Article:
CRM examines service-oriented architecture and its growing impact on the applications landscape.
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Service-oriented architecture (SOA) has been part of the enterprise software market for about two decades, and has recently become a hot topic for developers and implementers--and thus for customers as well. Everybody's software maker's doing it, most claim to be leading the way, and even the fringe players claim to be enabling and integrating with SOA. Ask any vendor representative, and you'll hear that SOA, Web services, or some sort of common code interoperability is the new paradigm for application design.
Terrific. So, what is SOA? More important, why should you care?
A discussion of SOA won't get very far if we stick to the usual nebulous definitions that get thrown about. To get to the root meaning of SOA we must first know what a service is. Miko Matsumura, vice president of technology standards at Infravio, offers this definition: "A service is a network-accessible function, abstracted behind an interface." Bruce Cleveland, senior vice president of products for Siebel Systems, has another way of putting it: "A service is a function, one that is well defined and self-contained, and doesn't depend on the state of other services." His analogy is a VCR, which doesn't need the TV turned on to record a program. According to Matsumura, a function can be any process that is useful to a business, such as calculating interest rates, informing managers of newly uploaded sales reports, or plugging a set of entries in ledger A into a formula in spreadsheet B. How this happens and what the source might be are immaterial. "What is the delivery method? Don't know, don't care," Matsumura says. "All that matters is that when you call a function, the function returns a value."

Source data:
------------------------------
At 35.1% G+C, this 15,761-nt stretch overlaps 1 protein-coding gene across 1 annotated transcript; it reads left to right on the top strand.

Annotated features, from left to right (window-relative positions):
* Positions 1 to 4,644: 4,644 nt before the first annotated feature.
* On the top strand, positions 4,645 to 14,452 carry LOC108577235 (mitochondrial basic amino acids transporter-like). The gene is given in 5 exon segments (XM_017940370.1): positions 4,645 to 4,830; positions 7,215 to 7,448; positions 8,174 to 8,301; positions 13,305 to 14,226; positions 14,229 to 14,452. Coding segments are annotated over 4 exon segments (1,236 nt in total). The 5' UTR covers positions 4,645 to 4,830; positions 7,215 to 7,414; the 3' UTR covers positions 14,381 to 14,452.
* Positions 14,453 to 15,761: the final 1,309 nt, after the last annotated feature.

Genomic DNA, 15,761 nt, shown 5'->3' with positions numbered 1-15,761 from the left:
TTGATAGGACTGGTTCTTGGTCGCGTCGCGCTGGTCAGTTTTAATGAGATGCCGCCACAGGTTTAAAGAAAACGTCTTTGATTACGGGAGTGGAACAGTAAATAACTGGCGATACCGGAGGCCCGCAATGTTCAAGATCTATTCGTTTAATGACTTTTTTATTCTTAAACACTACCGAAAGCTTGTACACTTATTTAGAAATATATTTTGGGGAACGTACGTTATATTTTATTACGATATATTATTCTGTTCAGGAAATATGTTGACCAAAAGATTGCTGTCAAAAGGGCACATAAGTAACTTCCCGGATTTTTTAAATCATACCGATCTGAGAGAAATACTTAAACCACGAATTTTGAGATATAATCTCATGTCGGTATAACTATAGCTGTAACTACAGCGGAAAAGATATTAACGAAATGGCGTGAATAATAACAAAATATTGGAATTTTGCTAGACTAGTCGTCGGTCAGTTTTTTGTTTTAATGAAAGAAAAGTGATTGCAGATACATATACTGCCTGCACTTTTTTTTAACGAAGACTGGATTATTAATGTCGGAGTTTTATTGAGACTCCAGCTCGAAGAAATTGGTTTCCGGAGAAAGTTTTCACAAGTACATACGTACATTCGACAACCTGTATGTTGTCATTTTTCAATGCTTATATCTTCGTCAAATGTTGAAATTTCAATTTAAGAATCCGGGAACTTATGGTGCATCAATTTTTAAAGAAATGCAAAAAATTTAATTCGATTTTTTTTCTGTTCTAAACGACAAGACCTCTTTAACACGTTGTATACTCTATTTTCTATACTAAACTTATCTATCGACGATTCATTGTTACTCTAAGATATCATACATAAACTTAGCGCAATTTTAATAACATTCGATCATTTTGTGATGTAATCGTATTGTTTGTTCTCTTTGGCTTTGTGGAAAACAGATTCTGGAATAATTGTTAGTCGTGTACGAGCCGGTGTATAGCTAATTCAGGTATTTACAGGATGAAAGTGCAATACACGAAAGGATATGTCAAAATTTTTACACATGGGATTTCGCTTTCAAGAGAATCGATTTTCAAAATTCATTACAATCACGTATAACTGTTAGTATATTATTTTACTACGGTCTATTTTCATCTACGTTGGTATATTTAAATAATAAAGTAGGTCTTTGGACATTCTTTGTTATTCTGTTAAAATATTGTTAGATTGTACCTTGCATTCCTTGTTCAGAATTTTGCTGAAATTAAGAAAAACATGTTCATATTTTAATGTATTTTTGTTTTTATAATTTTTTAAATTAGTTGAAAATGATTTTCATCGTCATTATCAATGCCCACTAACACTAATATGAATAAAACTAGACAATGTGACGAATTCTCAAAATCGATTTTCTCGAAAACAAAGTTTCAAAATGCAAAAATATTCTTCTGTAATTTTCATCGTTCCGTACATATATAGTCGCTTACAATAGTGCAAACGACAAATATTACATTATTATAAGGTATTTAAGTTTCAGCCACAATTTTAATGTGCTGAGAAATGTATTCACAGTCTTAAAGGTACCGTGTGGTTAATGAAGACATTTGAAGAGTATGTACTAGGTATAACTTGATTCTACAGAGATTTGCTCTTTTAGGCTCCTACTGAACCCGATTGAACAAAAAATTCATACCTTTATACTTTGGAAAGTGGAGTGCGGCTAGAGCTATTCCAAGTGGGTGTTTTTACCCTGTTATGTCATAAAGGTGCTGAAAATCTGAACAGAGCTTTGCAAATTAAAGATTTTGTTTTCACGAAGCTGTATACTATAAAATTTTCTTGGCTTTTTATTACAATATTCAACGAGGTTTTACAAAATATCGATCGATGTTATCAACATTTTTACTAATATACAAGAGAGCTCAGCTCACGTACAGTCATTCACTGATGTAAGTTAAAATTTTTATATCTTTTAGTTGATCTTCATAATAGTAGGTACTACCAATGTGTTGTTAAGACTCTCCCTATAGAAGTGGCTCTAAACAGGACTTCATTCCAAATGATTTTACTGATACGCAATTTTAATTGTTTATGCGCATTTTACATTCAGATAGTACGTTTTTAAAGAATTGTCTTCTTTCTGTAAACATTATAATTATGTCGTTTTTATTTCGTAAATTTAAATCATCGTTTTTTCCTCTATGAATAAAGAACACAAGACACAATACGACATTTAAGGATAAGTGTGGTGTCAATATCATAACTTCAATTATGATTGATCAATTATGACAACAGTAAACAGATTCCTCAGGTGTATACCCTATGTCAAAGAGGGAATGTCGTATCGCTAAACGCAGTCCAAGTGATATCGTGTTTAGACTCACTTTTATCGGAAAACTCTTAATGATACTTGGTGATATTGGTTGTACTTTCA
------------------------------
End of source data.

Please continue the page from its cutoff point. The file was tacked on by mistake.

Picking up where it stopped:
Often, you'll hear SOA and Web services used interchangeably. This is incorrect, though the two are closely related. A service by itself is just a piece of code all alone in the big city, looking for a job to do and other service friends to hang out with. Under this analogy Web services are the public transportation system. "You want different services from different implementations to work together for heterogeneity and reusability," Matsumura says. "That's interoperability, and a common way to get services talking is Web services."
"An SOA is a collection of these services communicating with each other, either through simple passage of data or a coordinated effort to do a task. To get them to communicate, you need Web services," Cleveland says. He returns to the analogy of audio/video equipment to describe this. "We used to buy a stereo system as a single integrated unit, all hardwired together--the speakers, the receiver, the tuner, and the turntable. Some stereos had a better receiver, while some had a better turntable. One day somebody figured, 'Hey, wouldn't it be great if we could mix and match components?' Now the bits and pieces work together, connected by standardized wiring." Because of this it's easier to add more functions to a system than it was with single-unit equipment. Services are the components, and the architecture is the wiring and engineering standards.